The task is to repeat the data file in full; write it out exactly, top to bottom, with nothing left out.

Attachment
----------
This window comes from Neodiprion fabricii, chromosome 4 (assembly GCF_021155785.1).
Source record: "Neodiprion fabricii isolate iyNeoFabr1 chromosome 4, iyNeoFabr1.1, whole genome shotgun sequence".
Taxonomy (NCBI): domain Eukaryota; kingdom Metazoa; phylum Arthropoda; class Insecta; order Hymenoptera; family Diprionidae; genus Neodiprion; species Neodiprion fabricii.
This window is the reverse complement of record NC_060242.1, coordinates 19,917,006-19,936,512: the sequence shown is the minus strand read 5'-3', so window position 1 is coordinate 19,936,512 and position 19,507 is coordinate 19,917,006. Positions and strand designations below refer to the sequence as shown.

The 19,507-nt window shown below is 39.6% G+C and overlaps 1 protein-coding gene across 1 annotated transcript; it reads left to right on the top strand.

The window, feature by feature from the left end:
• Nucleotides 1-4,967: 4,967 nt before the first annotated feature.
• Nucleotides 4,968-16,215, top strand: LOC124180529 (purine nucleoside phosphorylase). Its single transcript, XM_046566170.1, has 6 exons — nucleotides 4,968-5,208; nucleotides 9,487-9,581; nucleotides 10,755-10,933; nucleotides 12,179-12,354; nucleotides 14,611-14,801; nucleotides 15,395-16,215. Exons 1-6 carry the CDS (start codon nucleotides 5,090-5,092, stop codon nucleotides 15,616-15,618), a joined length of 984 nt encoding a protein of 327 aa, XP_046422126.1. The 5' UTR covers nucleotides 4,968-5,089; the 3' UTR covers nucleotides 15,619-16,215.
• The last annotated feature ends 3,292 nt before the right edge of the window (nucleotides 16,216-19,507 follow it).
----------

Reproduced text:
This window comes from Neodiprion fabricii, chromosome 4 (assembly GCF_021155785.1).
Source record: "Neodiprion fabricii isolate iyNeoFabr1 chromosome 4, iyNeoFabr1.1, whole genome shotgun sequence".
Taxonomy (NCBI): domain Eukaryota; kingdom Metazoa; phylum Arthropoda; class Insecta; order Hymenoptera; family Diprionidae; genus Neodiprion; species Neodiprion fabricii.
This window is the reverse complement of record NC_060242.1, coordinates 19,917,006-19,936,512: the sequence shown is the minus strand read 5'-3', so window position 1 is coordinate 19,936,512 and position 19,507 is coordinate 19,917,006. Positions and strand designations below refer to the sequence as shown.

The 19,507-nt window shown below is 39.6% G+C and overlaps 1 protein-coding gene across 1 annotated transcript; it reads left to right on the top strand.

The window, feature by feature from the left end:
• Nucleotides 1-4,967: 4,967 nt before the first annotated feature.
• Nucleotides 4,968-16,215, top strand: LOC124180529 (purine nucleoside phosphorylase). Its single transcript, XM_046566170.1, has 6 exons — nucleotides 4,968-5,208; nucleotides 9,487-9,581; nucleotides 10,755-10,933; nucleotides 12,179-12,354; nucleotides 14,611-14,801; nucleotides 15,395-16,215. Exons 1-6 carry the CDS (start codon nucleotides 5,090-5,092, stop codon nucleotides 15,616-15,618), a joined length of 984 nt encoding a protein of 327 aa, XP_046422126.1. The 5' UTR covers nucleotides 4,968-5,089; the 3' UTR covers nucleotides 15,619-16,215.
• The last annotated feature ends 3,292 nt before the right edge of the window (nucleotides 16,216-19,507 follow it).